For sailfish, indexing was performed using the options -k 20 -o, and quantification was performed using the options -l "T = PE:O= > <:S = SA" -p 4. The default option produces both bias-corrected and uncorrected result.

For performance comparison, all the programs were run on a regular server with 2.90 GHz CPUs on a CentOS 6.3 operating system.

Real data analysis

Several independent HiSeq2000 RNA-seq data sets were collected on the same sample (UHRR (universal human reference RNA) and HBRR (human brain reference RNA)), for which large-scale qPCR results are available (see Additional file 1: Table S2, S3 for more detail).

For RNA-seq, each program was run with the human transcriptome model of ENSEMBL GRCh37.72 or RefSeq (refgene, downloaded from UCSC on Jul 15, 2014 and cleaned up for duplicate entries). For each gene symbol, all transcripts associated with the gene symbol were summed to obtain the gene-level expression estimates. NEUMA generates gene-level and isoform-level estimate separately. The gene expression level for NEUMA was obtained from gene-level estimates when available, or sum of all isoform levels. We excluded genes whose expression level could not be computed by NEUMA. For IsoEM, option -a auto-fragment-distrib was used instead of -m and -d options for fragment length distribution.

For qRT-PCR, MAQC consortium generated four replicates of TaqMan qRT-PCR on 1001 genes for UHRR and HBRR. Gene-level measurements were provided as 2Pol2_Ct − gene_Ct which could be directly used after log-transformation. We used 841 and 839 genes for which the matching gene symbol exists in the ENSEMBL and RefSeq annotations, respectively. Wang et al. (GSE4214) generated four replicates of TaqMan qRT-PCR on 1363 genes for UHRR. For the Wang et al. data, we directly took the 2− Ct value as the gene-level measurement and did log-transformation. We used the 1287 and 1278 genes with a matching symbol in the ENSEMBL annotation.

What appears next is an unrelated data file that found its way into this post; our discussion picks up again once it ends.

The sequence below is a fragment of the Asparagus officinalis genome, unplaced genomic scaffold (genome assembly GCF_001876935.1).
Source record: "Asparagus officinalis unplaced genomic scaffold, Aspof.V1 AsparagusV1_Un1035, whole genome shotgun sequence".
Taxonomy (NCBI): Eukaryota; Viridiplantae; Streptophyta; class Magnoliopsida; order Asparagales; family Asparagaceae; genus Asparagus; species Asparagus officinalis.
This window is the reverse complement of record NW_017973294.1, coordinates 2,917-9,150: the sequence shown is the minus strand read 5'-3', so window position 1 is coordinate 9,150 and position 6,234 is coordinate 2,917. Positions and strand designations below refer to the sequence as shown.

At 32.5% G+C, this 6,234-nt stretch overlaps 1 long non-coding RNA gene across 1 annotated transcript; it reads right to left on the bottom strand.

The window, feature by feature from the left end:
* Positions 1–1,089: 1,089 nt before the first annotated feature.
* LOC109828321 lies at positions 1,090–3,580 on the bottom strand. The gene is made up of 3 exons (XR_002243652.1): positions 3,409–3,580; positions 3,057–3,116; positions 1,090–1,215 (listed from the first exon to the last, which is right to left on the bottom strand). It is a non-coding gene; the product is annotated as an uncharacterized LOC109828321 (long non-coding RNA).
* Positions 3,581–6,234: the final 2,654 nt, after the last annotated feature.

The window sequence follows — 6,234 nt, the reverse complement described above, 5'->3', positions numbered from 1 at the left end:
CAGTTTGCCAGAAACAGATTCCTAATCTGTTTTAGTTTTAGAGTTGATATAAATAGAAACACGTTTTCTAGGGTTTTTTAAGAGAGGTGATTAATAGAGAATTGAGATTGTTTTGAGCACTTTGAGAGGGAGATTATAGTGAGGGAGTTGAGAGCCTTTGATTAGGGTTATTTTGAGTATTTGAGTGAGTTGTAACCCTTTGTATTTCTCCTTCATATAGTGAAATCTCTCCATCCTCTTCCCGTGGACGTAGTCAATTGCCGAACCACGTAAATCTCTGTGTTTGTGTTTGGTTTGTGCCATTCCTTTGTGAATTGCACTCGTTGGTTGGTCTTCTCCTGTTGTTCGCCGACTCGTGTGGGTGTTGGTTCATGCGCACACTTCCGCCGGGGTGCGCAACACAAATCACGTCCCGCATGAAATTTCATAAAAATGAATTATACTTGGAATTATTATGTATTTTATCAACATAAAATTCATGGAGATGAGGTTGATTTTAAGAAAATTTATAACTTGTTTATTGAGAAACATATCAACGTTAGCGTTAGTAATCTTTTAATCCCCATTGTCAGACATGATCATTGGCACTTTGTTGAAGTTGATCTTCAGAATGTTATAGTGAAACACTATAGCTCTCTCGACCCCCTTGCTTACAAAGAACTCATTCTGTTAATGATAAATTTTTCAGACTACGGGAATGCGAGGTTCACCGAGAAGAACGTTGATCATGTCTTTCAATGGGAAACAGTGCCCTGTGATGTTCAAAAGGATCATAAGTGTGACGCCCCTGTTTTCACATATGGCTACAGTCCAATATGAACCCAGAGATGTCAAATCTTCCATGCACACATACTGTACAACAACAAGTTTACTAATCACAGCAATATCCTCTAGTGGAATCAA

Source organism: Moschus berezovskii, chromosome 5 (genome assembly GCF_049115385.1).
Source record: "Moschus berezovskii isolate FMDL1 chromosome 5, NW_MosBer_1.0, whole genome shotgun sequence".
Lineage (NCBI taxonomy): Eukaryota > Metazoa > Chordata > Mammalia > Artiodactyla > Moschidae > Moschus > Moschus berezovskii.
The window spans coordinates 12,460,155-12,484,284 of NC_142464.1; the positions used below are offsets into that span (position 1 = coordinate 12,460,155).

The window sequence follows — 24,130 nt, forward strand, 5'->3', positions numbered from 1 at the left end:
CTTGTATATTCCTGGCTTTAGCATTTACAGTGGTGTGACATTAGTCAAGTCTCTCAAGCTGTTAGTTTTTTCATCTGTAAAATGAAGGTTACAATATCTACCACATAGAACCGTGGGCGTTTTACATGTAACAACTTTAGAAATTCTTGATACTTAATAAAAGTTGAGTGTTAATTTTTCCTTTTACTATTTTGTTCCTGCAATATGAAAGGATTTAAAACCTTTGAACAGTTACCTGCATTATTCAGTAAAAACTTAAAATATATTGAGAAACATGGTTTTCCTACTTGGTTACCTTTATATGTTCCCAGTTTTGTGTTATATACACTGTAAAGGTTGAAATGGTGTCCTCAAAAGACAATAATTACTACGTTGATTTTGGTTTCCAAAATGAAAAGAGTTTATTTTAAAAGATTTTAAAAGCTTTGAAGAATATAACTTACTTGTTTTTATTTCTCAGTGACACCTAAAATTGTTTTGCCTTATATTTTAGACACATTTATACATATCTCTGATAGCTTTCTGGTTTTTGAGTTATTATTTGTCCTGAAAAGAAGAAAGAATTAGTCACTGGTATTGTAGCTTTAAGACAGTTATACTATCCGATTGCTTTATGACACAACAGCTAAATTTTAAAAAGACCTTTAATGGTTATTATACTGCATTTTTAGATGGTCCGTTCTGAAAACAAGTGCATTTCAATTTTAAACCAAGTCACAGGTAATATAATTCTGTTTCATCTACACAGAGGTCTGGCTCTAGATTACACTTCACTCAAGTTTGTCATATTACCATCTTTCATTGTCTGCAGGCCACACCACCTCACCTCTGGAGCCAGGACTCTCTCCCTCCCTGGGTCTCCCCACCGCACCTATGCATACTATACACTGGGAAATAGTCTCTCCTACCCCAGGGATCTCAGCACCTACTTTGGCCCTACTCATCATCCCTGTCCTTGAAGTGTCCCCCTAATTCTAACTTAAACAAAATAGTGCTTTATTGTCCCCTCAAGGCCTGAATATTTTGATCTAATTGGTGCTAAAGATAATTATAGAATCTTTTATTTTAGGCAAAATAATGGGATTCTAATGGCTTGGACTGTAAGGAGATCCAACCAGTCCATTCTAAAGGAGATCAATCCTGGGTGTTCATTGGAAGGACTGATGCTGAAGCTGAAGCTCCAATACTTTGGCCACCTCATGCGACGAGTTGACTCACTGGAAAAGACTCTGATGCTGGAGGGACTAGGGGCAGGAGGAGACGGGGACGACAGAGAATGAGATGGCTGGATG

The MKN-28 data set was run with the RefSeq annotations. All 27 genes had a matching symbol.

As a measure of accuracy, we used the maximum correlation coefficient between RNA-seq-based gene expression level estimates (computed as log(TPM × τ + 1), maximized over τ) and qRT-PCR-based measurements for each method and data set.

Abbreviations

RPKM: 

Reads per kilobase per million reads

FPKM: 

Fragments per kilobase per million reads

TPM: 

Transcripts per million

RNA: 

Ribonucleic acid

EM: 

Expectation-maximization

CPU: 

Central processing unit

MB: 

Megabytes

GB: 

Gigabytes

GHz: 

Gigahertz

Declarations

Acknowledgements

Sanghyuk Lee was supported by a grant from the National Research Foundation of Korea (NRF-2014M3C9A3065221). We thank Daniel S. Day, Lovelace J. Luquette, Lucy Jung and Niklas Smedemark-Margulies in the Park lab for their helpful comments and/or for testing EMSAR. We also thank Lior Pachter at U.C. Berkeley for his feedback during his visit in Mar, 2014.

Open Access This article is distributed under the terms of the Creative Commons Attribution 4.0 International License (http://creativecommons.org/licenses/by/4.0/), which permits unrestricted use, distribution, and reproduction in any medium, provided you give appropriate credit to the original author(s) and the source, provide a link to the Creative Commons license, and indicate if changes were made. The Creative Commons Public Domain Dedication waiver (http://creativecommons.org/publicdomain/zero/1.0/) applies to the data made available in this article, unless otherwise stated.

Authors’ Affiliations

(1)
Department of Biomedical Informatics, Harvard Medical School
(2)
Emerging Technology Center, DNA link
(3)
Ewha Womans University
(4)
Informatics Program, Boston Children’s Hospital and Division of Genetics, Brigham and Women’s Hospital

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Copyright

© Lee et al. 2016